I fear that Jonathan may not understand what you mean when you ask:
"does it save faster in a new user?".
Maybe he should say so if he wants help with this issue.
Laptops have their place. I would not want to do magazine design work on them and the new Mac Book Air is totally useless for my needs, but I certainly wouldn't mind having a new MacBook Pro for field work.
>My hatred of laptops has NOTHING to do with Photoshop
And my commentary had nothing to do with your hatred. The OP is all about Photoshop usage on laptops, and I am quite experienced using PS on laptops. When I said
>Note that older laptops like Ramón mentioned would not run PS...
I was just discussing the OP.
For the record I am not a proponent of using laptops or even the stronger iMacs as desktop tower replacements for heavy graphics users. I have consistently recommended in favor of towers and long life cycles and I will continue to do so.
However for the last six months or so I have frequently been using a C2D Macbook Pro as a desktop replacement and I can report unequivocally that it works, especially power-wise, which is what the OP was about. Also based on that experience and also unequivocally I consider using MBPs or the similarly limited iMacs for production graphics work inadvisable.
Strong laptops are incredible machines. They open mobile computing usages that can be of great benefit to many folks, enough benefits that I for one will always have a laptop as one of my computers. The ability to literally do any computing task (except volume graphics production) anywhere is pretty spectacular.
Photo capture, edits and presentation in the field is of huge benefit. Even with something as mundane as this forum communication the ability to do it sitting in the living room instead of sequestered in an office is IMO a good thing.
I am having problems with slow "Save for web too". Also on a MacBook Pro like yours. Haven't found any fixes though.
Everything else is zipping along. It is only the Save for web feature that is crawling.
Found this thread via Google but became quite disappointed when I saw that it had evolved into a "don't use laptops for PS"-thread. That's not really helpful.
Under Windows you can reset Save for Web preferences by pressing
i Ctrl + Alt
whilst selecting 'Save For Web' in the File Menu.
i Command + Option
would do it for a Mac.
I was searching for an answer to this problem, but haven't been able to find one. I did come up with a solution that would help, but it is definitely not a fix.
I am usually starting with an image that is 10+ MB, with multiple layers. Usually I crop the image down and turn off several layers, then use "Save for Web" and the pain begins. Not good when you are optimizing over 200 images in one sitting.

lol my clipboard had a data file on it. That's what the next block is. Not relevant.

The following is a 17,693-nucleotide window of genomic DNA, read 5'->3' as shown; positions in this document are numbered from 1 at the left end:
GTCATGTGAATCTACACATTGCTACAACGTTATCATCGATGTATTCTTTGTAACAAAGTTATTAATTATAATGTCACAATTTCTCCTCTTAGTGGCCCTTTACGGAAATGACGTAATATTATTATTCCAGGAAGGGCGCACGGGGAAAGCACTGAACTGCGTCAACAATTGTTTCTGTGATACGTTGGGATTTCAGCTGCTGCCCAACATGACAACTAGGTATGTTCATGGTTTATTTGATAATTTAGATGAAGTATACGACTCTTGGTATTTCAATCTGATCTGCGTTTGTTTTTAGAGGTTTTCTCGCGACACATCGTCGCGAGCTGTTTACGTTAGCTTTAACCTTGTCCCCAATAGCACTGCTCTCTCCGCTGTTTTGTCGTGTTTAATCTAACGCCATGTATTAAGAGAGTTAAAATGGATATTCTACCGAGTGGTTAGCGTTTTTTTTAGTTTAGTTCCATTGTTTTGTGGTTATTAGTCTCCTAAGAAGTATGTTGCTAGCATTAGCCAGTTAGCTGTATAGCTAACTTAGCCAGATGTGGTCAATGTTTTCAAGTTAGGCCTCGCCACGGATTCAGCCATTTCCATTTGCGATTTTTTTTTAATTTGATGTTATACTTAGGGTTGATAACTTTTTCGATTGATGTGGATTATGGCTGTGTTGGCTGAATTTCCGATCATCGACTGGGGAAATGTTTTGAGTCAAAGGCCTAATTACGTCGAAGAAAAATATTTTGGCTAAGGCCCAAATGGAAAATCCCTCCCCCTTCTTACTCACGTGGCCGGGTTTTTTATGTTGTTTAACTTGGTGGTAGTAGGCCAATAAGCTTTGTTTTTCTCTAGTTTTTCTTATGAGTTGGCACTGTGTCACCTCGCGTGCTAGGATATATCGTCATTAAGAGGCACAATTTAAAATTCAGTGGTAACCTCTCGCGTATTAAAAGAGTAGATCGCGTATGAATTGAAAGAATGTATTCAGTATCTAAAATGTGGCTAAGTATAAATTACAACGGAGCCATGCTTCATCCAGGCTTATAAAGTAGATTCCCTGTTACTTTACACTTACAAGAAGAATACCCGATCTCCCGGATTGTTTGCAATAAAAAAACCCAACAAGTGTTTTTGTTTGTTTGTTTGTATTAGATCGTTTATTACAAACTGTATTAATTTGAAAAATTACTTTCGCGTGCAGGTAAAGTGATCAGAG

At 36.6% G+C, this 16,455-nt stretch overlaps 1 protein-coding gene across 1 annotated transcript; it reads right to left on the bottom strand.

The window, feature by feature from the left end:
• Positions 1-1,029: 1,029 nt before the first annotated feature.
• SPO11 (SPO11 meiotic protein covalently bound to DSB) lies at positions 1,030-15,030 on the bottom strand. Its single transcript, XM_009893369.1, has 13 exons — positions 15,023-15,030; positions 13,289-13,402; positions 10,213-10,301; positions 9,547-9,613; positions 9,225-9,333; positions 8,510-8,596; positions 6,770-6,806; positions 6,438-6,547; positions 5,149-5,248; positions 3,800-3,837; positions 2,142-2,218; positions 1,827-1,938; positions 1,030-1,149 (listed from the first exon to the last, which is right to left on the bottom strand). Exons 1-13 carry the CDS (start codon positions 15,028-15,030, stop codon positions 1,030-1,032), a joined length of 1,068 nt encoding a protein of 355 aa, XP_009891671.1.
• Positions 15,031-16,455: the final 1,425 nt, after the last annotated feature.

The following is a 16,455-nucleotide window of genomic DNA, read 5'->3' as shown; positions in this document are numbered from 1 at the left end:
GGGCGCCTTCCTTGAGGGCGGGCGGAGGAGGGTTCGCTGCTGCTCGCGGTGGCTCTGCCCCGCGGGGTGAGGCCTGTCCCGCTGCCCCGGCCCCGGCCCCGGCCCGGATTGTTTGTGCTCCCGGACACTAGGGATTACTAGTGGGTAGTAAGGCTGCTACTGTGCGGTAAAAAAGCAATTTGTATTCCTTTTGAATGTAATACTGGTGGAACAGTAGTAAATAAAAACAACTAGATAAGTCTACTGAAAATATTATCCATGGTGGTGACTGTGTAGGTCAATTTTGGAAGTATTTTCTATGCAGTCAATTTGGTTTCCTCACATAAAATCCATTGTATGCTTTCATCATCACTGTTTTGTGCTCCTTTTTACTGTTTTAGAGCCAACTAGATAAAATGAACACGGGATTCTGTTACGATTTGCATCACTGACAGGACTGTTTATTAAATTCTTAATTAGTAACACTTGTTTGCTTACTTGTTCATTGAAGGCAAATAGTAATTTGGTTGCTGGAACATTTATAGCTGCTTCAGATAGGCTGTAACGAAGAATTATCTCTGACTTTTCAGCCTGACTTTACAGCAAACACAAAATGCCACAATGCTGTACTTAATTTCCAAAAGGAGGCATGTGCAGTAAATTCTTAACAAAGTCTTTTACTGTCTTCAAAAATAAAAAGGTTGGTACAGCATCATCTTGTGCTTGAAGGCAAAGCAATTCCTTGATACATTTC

The workaround I have been using is in the last step before "Save for Web" I clear my history. This adds an extra step, but it goes much faster.
I have the exact same problem on osx 10.4.11.
Running 2 x 2.66ghz Dual-Core Xeon Mac Pro with 4GB's of Ram and the problem is horrendous. I might have 10 psd's open at a time, but this is still ridiculous. I have 125GB free on my HD and there are times when i'll have to wait up to 5 mins for Photoshop to become active again.
You know how many times this ***** of a problem has stuffed me around right near a deadline... too many. As we speak, i've been waiting about 6 mins...
Is it slow in a new user?
>I have 125GB free on my HD
But do you have a separate second HD for Scratch?
And what percentage of the RAM have you allocated to Photoshop?
I have 70% of RAM devoted to Photoshop and no, it's not on a secondary HD.
Funny thing is... just a minute ago on my macbook pro with 2Gigs of ram, i tried save to web on the exact same PSDs and it took all in all, 10 seconds max. I didn't have 10 files open, but they were 3 pretty hefty photoshop files.
Something definitely aint right. My work computer is the system i'm having issues with and i've been having them since i got it brand new.
Photoshop itself needs to be on the System HD but you would find it hugely advantageous to have a second HD. Partition it and use the first partition for Scratch.
Regarding your work computer: might you have bad or mismatched RAM in it?
Has anyone opened a Ticket with Adobe regarding this? It sounds like it is time.
Probably not, Dan, because many (most, even?) of us have not run into this problem.
What we are not getting clear answers to is whether those who experiencing this problem:
have tried working from a new User's Account;
have a second HD for scratch;
and have trashed their SFW Prefs..
In your case, changing your work-flow (so that you first duplicate your Layered file to a flattened version and then SFW) might improve performance.
I do not remember experiencing this problem when I was running CS3 with OS-X Tigger ;) but I certainly notice it in Leopard. Usually it only happens on my first SAVE for WEB of the session, then it runs "normally" which is rather fast. But that first "save for web" takes like a minute or two of the SPINNING BEACHBALL OF DEATH before it does its job. :(
On my PC machine CS3 SAVE FOR WEB doesn't seem to have this problem (running XP on that system).
I hope it is something that gets fixed soon, it is rather annoying to take 2 or more minutes to save a 87kb image! }:(
Go Back to Tiger If you can.